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Video game industry on the end of Roe: I'm 'not proud to be an American'

Washington Post - Technology News

Shortly after Twitch personality Ali "Myth" Kabbani booted up his live stream on Friday, he crossed his arms and turned to the camera on his desk in Los Angeles. "By the way, chat, Roe v. Wade was overturned. This is a tragic f------ 'L' for America, once again," said Kabbani, who boasts more than 7.4 million followers on Twitch. "It's all going to come down to your local government or your state government now." Friday morning, the Supreme Court overturned the nearly 50 year precedent set by Roe v. Wade.


Chimpanzees hunt for fruit in video game to test navigation skills

New Scientist

Chimpanzees in a zoo have been trained to use a touchscreen to navigate a virtual environment and seek out objects. Studies like this could help us learn more about how our close relatives find their way around in the jungle. "There's a lot of research on the navigation of birds and bees," says Matthias Allritz at the Max Planck Institute for Evolutionary Anthropology in Leipzig, Germany. "But we know very little about the navigation of most primate species." This is largely because chimpanzees are difficult to track in the wild, Allritz says.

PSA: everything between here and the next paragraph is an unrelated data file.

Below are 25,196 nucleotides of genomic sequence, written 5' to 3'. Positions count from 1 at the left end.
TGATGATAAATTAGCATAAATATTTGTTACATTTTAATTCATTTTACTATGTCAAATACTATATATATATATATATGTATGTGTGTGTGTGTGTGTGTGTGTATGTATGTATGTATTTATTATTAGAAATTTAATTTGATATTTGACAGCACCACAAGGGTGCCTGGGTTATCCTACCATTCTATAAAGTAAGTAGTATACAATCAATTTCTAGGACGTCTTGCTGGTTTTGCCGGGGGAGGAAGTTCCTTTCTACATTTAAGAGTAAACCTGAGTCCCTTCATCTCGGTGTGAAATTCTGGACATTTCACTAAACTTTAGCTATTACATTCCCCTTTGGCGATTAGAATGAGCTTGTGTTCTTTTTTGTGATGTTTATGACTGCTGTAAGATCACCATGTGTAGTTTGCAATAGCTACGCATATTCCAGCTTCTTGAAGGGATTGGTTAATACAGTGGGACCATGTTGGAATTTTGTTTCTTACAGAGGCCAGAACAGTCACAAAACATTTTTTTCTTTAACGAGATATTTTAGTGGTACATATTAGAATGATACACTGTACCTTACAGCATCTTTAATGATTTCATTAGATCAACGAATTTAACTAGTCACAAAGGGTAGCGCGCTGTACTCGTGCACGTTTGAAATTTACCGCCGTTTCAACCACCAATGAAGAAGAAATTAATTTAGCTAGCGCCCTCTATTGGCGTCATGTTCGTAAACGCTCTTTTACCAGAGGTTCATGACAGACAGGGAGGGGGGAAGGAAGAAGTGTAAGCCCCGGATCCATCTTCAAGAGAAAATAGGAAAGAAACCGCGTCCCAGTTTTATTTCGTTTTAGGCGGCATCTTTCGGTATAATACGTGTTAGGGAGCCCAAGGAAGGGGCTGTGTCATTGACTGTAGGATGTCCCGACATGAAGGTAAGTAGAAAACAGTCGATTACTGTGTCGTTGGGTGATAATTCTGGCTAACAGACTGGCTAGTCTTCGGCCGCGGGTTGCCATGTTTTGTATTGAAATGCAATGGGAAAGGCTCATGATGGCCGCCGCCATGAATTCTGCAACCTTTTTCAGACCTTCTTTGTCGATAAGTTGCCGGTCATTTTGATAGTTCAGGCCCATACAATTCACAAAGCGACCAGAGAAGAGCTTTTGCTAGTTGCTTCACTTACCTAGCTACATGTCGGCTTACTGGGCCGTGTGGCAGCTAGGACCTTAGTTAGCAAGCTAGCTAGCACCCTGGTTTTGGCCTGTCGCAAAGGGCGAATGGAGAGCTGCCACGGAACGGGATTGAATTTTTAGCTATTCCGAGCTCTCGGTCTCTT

OpenAI spent $160,000 on Upwork for Minecraft gamers to train a neural net

ZDNet